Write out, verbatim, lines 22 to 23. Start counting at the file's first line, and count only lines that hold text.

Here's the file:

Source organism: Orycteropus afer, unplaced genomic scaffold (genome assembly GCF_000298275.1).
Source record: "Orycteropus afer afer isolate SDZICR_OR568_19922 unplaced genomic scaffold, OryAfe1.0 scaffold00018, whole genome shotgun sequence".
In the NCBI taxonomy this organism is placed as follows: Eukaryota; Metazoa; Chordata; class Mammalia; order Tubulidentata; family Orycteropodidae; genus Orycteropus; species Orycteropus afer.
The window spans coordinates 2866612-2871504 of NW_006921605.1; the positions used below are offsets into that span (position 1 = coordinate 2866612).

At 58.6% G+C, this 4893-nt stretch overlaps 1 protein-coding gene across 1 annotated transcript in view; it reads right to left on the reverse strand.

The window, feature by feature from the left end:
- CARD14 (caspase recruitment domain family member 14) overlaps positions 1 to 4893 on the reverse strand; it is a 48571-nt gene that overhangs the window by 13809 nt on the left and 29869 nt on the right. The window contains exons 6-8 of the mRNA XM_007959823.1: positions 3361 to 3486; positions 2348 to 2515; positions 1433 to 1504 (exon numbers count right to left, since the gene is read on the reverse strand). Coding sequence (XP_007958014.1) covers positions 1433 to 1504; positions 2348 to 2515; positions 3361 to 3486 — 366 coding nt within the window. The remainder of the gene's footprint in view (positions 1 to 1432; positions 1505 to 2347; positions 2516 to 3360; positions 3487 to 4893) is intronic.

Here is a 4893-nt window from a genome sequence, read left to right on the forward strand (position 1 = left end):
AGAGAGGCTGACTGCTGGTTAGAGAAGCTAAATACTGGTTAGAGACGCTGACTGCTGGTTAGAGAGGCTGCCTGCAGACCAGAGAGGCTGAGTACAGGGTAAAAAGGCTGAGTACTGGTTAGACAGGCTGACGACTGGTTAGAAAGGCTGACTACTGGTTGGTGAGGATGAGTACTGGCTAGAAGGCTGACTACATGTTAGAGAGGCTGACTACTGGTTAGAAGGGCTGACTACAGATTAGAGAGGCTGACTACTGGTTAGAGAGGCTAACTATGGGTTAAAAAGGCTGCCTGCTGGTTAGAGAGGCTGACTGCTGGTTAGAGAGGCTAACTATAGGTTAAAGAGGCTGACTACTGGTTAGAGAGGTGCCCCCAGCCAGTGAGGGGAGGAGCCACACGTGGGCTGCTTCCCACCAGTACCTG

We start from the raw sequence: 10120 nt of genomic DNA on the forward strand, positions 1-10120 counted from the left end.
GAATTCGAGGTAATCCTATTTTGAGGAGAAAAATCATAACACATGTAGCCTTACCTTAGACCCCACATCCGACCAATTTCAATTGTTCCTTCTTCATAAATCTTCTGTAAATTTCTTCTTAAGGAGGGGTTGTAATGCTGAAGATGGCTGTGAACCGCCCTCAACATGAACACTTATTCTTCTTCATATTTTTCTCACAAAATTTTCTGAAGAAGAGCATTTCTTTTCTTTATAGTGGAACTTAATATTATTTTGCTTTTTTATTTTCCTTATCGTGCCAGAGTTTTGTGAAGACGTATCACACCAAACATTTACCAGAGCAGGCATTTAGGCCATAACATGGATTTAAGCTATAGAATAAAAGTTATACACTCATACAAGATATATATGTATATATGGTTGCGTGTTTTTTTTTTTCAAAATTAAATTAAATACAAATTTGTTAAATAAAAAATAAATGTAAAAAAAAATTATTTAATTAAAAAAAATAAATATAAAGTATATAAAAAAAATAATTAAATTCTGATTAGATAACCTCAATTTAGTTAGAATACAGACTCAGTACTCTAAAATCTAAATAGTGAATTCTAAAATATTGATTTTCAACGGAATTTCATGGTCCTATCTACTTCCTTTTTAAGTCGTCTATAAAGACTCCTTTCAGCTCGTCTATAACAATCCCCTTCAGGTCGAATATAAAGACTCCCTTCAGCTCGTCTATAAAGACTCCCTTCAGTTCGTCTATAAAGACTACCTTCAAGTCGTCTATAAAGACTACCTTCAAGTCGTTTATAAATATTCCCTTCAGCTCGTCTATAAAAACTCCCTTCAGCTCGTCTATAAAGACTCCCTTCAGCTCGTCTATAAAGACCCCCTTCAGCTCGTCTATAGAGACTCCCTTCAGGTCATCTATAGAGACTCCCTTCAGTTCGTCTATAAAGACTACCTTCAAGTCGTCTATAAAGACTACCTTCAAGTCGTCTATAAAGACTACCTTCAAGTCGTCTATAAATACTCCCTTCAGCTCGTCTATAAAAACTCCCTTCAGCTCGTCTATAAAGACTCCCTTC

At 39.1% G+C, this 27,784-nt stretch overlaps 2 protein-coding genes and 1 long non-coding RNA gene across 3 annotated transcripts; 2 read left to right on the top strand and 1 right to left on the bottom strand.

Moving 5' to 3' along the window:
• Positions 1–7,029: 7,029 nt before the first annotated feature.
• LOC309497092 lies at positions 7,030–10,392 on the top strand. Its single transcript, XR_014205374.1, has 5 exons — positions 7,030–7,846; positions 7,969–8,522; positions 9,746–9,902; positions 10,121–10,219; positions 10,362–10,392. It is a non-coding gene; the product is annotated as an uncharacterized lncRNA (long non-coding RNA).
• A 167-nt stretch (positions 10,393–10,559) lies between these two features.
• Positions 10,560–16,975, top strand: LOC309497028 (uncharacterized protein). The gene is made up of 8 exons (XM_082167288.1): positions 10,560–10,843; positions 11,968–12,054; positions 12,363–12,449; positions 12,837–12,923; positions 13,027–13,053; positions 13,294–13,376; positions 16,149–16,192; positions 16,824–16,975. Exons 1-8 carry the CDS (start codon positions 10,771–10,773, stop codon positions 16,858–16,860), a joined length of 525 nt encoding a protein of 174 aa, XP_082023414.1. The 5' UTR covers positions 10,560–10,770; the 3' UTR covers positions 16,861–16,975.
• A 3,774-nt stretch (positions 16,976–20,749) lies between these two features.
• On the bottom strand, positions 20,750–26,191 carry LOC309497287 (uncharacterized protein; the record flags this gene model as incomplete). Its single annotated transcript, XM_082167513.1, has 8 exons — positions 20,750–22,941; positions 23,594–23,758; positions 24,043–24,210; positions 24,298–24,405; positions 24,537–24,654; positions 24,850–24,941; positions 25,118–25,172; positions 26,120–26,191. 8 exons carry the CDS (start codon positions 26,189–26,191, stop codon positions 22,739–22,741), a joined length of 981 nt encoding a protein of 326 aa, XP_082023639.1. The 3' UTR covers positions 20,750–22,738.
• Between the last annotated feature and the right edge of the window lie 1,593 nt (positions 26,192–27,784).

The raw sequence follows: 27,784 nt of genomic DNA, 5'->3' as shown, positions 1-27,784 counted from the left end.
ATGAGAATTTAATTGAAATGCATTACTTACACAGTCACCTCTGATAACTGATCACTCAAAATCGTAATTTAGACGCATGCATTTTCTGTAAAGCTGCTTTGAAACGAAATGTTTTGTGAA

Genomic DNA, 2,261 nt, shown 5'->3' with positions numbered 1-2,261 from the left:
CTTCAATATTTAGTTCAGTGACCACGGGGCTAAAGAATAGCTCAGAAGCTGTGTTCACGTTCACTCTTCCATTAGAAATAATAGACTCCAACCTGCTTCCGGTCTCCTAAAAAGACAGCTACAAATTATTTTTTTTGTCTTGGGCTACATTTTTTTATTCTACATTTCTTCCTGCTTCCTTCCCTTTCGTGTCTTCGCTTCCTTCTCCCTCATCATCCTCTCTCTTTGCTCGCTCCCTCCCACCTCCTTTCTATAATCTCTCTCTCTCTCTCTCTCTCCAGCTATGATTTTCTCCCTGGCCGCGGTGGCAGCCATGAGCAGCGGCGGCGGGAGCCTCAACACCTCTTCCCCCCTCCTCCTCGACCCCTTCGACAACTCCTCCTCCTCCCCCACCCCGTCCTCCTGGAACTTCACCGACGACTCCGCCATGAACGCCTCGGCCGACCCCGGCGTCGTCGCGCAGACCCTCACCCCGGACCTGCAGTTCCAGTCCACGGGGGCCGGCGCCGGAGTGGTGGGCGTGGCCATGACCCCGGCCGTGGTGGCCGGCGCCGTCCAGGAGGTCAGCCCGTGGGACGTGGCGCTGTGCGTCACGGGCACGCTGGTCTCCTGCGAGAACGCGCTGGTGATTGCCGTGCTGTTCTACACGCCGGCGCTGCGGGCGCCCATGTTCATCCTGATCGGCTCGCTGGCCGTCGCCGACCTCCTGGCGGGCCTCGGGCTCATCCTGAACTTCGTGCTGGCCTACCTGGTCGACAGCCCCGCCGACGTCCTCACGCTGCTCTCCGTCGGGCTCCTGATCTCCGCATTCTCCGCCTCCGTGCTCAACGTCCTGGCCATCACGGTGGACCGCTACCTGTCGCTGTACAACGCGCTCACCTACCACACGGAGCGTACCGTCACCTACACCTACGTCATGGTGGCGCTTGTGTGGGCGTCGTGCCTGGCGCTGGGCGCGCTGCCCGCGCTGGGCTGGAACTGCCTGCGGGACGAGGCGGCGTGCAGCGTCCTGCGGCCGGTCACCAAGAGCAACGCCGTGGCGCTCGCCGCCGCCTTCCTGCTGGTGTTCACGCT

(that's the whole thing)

ATGAGAATTTAATTGAAATGCATTACTTACACAGTCACCTCTGATAACTGATCACTCAAAATCGTAATTTAGACGCATGCATTTTCTGTAAAGCTGCTTTGAAACGAAATGTTTTGTGAA

Genomic DNA, 2,261 nt, shown 5'->3' with positions numbered 1-2,261 from the left: